(Chicago) Early Bird gets the Generator

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By James Janega
Tribune Staff Writer December 9, 1999

Joliet's fifth annual Symphony of Lights was almost darkened this month because when organizers started looking for power generators last March, it was already too late.

Even the generators used to power the city of Chicago's Christmas tree in Daley Plaza were hard to come by this year.


Y2K, of course. Despite Commonwealth Edison's assurances that the power won't go out on Jan. 1, business owners, festival organizers and municipal officials still are renting the huge generators like there's no tomorrow.

"Right now, this is millennial fear. That's very common now. Just the slightest little glitch in things is enough. But something like Y2K, people just go bonkers," said operations manager Tom Pahl, of Forces Inc. in Naperville. His generator inventory in his 6-acre lot was all but depleted by early December.

"This year, people are renting for anything."

Well, almost anything.

While there has been a run on the truck-size, diesel-fueled generators capable of powering light shows, banks and hospitals, sales of smaller generators more suited to keeping refrigerators and home furnaces running have been less than brisk.

At the Ace Hardware in Orland Park, salesman Jack Zuzak said they only have in stock one 4,000-watt generator--a medium-size unit that would keep a few lights on and prevent the contents of a home refrigerator from going bad if power went out. And it's been in the store for three weeks, gathering dust.

Other area hardware stores posted similar ho-hum sales on smaller, home-suitable generators.

But the big generators have moved much faster.

David Barber, who sits on the board of Naperville's Celebration 2000, ticked off the power units his city began renting late last winter: "We've got a 20-kilowatt generator, a 30-kilowatt, a 70-kilowatt and an 85-kilowatt generator for our various tents," roughly enough power to light up a suburban office complex.

The board has been planning the western suburb's millennial New Year's Eve party since 1996, and Barber said, thanks to an early start, there has been no trouble finding generators over the last few months.

Naperville's efforts and similar pushes by outdoor party planners, other towns and corporations nearly zapped Morning Star Mission's annual Symphony of Lights festival in Joliet out of existence this year, said mission Executive Director Marilyn Farmer.

The mission planned to hold its two-week-long annual fundraiser, in which tens of thousands of festivalgoers are expected to drive their cars through acres of elaborate light displays, in the parking lot of a local community college. Four high-power generators were needed to supply the electricity, Farmer said.

"When we called the rental place we usually use to deliver them, they didn't have any," Farmer said. "They asked if we were kidding."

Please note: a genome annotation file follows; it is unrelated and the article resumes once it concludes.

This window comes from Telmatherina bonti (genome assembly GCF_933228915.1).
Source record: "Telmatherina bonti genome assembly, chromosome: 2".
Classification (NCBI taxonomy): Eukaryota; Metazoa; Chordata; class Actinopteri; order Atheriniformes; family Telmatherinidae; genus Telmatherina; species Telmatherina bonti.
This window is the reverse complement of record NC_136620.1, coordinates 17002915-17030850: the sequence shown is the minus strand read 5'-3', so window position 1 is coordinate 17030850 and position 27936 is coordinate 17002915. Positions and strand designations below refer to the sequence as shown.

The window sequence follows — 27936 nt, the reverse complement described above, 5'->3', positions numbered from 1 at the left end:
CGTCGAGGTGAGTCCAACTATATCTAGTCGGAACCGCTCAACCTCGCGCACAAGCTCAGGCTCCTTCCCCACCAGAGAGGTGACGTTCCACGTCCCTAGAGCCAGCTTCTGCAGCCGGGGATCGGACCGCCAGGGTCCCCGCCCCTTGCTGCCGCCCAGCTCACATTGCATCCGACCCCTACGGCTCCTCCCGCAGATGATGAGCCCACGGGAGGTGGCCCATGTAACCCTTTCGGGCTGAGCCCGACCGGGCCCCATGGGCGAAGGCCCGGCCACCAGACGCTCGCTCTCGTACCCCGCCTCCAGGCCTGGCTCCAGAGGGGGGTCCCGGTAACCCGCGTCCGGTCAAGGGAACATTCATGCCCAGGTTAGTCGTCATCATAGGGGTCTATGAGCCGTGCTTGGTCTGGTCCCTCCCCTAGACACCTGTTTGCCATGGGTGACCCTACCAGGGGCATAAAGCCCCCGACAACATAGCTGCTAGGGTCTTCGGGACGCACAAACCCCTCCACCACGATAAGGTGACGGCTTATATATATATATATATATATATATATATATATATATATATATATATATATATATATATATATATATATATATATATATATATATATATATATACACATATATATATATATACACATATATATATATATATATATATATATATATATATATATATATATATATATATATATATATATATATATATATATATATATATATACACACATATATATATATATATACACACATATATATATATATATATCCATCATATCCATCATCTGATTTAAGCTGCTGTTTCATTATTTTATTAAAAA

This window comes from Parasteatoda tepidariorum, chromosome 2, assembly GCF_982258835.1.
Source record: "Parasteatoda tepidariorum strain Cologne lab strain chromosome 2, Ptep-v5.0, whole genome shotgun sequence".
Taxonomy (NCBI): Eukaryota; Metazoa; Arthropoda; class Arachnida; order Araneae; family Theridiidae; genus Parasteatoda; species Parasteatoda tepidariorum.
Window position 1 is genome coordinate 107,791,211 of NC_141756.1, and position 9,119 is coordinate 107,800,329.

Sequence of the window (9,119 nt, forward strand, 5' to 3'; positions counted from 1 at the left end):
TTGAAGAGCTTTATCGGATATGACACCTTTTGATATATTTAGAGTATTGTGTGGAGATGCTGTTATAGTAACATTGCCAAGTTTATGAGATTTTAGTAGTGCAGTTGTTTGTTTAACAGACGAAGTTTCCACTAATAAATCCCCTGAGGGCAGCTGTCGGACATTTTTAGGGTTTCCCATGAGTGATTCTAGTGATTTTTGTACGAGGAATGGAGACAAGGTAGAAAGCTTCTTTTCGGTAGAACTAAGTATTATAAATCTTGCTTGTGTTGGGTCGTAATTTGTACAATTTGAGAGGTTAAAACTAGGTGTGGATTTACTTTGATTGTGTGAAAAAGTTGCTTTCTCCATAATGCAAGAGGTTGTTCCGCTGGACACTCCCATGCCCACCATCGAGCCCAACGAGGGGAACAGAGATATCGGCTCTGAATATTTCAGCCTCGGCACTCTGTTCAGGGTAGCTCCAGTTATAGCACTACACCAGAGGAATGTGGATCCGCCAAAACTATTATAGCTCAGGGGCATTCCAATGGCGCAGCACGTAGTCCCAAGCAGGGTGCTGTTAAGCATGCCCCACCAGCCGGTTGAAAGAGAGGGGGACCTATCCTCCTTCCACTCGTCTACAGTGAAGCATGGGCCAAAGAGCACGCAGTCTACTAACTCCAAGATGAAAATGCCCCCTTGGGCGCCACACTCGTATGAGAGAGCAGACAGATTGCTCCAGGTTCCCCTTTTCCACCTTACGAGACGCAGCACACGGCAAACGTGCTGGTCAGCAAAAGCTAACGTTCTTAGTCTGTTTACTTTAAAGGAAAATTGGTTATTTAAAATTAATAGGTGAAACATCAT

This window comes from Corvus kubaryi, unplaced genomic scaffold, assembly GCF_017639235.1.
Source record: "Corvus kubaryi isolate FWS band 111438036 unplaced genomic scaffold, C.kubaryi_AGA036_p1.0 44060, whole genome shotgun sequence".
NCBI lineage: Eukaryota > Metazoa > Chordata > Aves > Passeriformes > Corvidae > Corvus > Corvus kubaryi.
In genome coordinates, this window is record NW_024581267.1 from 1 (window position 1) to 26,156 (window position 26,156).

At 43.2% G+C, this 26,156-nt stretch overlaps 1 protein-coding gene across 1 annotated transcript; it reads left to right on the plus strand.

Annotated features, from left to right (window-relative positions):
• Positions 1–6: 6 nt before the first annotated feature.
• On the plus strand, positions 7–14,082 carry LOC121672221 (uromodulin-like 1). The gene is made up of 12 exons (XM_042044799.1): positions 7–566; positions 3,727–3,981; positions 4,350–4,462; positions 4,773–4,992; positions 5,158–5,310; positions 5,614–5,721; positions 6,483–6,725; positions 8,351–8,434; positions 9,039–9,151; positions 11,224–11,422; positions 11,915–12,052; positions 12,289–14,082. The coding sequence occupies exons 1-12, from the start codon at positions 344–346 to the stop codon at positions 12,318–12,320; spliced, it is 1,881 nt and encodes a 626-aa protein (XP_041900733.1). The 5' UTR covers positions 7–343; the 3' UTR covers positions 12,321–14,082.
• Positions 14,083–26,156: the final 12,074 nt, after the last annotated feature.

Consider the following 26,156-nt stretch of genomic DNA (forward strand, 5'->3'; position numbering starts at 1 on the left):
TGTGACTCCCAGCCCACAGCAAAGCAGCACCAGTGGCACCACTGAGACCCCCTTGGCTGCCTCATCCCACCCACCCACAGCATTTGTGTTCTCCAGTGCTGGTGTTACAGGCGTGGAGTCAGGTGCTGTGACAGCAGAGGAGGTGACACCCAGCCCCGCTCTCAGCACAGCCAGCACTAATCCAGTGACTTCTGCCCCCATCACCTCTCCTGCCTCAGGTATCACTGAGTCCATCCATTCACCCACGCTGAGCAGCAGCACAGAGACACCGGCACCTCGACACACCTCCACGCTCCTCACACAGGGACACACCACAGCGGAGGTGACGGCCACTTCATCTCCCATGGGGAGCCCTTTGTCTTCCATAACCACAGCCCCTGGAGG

That was nine months ago. Since then, they've tried at least 15 different supply companies, all with the same result. "There wasn't a generator within 1,000 miles of the type we needed," Farmer said.

After the mission canceled the event in early December, Empress Casino in Joliet offered the use of its recreational vehicle park--and its ComEd-supplied power. The show will go on again, though the generators were never found.

For the most part, those who figured on needing a generator for the millennial rollover tended to put their bids in early.

Jack Netter, in charge of renting generators for a New Year's Eve party held by the Schaumburg Prairie Center for the Arts, said he got to it last February.

"I was anticipating the rental market being tight. And it's always best to tie those things down as soon as possible," Netter said. The head start snared him a 200-kilowatt generator; a month later, his supplier was out of stock.

Things have gotten so tight that rental companies are calling clients with open-ended contracts to persuade them to bring their generators in early; if the clients refuse, the rental companies will be hard-pressed to fulfill obligations to other customers.

Forces' Pahl threw his hands up when he thought about the quandary he was in. On the one hand, he said, the rental business is twice as good this year as it was last year.

On the other hand, he's had to turn down a parade of companies seeking backup generators that included BP/Amoco, Lucent Technologies, Abbott Laboratories and even ComEd.

Despite the scattered shortages and all the attention, nobody--from ComEd to hardware store managers--expects electrical outages on New Year's Day.

In fact, the monthslong rush to buy generators had Phil Benton, the electrical contractor for Joliet's Symphony of Lights, already making a New Year's resolution:

"I'm waiting until March or April of next year, because I figure I'm going to be able to buy these generators in droves at half-price," he commented dryly.

-- plonk! (realaddress@hotmail.com), December 09, 1999


Note this line:
"On the other hand, he's had to turn down a parade of companies seeking backup generators that included BP/Amoco, Lucent Technologies, Abbott Laboratories and even ComEd. "

ComEd is our own electric supplier.

They were "seeking" backup generators and had to be turned down!

-- plonk! (realaddress@hotmail.com), December 09, 1999.

Looks like this forum ain't big enough for the both of us, plonk.

-- lisa (lisa@work.now), December 09, 1999.

yeah, well I got it here first and posted the whole article.

:P~~ *Phlbbt*

-- plonk! (realaddress@hotmail.com), December 09, 1999.

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